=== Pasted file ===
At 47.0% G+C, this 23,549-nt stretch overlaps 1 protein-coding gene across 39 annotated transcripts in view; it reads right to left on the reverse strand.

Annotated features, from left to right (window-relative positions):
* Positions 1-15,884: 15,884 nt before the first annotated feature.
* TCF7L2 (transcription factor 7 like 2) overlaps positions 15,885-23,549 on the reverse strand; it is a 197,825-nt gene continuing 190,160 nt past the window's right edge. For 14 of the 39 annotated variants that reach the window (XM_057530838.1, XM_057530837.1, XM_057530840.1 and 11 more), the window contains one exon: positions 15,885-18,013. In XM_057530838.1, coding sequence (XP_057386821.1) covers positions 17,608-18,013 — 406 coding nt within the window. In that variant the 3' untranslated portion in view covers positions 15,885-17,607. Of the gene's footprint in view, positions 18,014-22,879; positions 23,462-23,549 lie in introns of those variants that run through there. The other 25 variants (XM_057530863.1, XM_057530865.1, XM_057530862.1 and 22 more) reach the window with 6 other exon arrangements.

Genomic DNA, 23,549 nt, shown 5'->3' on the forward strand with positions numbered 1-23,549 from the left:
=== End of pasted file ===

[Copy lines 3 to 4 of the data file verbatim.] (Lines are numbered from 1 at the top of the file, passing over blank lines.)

* Positions 1-15,884: 15,884 nt before the first annotated feature.
* TCF7L2 (transcription factor 7 like 2) overlaps positions 15,885-23,549 on the reverse strand; it is a 197,825-nt gene continuing 190,160 nt past the window's right edge. For 14 of the 39 annotated variants that reach the window (XM_057530838.1, XM_057530837.1, XM_057530840.1 and 11 more), the window contains one exon: positions 15,885-18,013. In XM_057530838.1, coding sequence (XP_057386821.1) covers positions 17,608-18,013 — 406 coding nt within the window. In that variant the 3' untranslated portion in view covers positions 15,885-17,607. Of the gene's footprint in view, positions 18,014-22,879; positions 23,462-23,549 lie in introns of those variants that run through there. The other 25 variants (XM_057530863.1, XM_057530865.1, XM_057530862.1 and 22 more) reach the window with 6 other exon arrangements.